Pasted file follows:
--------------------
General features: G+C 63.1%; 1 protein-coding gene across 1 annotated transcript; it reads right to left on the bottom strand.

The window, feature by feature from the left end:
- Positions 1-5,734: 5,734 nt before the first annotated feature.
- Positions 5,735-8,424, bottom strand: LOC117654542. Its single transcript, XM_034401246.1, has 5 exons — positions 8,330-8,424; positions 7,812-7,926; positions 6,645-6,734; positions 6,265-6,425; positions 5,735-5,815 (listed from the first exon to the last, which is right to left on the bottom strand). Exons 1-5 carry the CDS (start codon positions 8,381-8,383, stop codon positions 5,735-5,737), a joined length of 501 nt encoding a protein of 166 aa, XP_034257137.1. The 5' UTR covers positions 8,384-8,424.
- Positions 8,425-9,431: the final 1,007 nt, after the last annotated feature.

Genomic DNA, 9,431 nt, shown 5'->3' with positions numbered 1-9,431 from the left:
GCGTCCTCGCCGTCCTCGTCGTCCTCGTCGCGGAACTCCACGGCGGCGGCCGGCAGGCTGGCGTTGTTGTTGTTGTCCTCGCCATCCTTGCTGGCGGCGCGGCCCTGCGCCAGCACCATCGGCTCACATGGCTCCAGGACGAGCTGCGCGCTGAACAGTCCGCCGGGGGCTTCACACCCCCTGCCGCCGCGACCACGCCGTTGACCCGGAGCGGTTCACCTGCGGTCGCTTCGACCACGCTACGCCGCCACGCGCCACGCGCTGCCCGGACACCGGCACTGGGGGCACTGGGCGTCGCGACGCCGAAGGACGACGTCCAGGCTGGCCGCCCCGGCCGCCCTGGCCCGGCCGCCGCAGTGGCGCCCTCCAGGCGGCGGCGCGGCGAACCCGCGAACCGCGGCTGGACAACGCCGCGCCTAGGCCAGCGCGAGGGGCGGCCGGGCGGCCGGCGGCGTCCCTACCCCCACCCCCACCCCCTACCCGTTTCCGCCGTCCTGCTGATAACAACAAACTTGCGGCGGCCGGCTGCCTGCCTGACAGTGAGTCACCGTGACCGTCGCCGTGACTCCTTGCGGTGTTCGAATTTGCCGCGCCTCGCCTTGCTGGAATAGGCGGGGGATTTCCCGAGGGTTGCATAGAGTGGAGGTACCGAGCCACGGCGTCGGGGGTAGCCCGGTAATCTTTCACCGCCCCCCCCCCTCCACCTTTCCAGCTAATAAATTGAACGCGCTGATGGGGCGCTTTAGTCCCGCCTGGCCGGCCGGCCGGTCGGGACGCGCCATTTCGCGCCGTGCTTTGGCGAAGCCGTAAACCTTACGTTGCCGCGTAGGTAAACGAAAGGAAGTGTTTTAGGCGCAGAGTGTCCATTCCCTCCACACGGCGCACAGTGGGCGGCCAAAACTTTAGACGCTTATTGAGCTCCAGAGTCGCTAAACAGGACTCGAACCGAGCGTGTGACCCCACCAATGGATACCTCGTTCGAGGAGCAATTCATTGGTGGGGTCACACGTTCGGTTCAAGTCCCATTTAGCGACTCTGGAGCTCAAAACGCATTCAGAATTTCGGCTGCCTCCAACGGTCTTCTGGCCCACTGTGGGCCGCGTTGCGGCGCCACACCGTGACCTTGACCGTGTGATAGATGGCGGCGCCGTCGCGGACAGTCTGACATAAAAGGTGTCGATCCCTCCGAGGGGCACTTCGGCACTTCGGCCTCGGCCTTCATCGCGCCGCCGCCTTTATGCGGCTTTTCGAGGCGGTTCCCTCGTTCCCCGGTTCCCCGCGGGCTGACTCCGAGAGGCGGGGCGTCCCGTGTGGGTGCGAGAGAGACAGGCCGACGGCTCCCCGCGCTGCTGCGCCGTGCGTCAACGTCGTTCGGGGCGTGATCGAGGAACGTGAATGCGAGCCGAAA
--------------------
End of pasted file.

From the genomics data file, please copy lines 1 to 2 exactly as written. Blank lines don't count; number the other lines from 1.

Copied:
General features: G+C 63.1%; 1 protein-coding gene across 1 annotated transcript; it reads right to left on the bottom strand.

The window, feature by feature from the left end: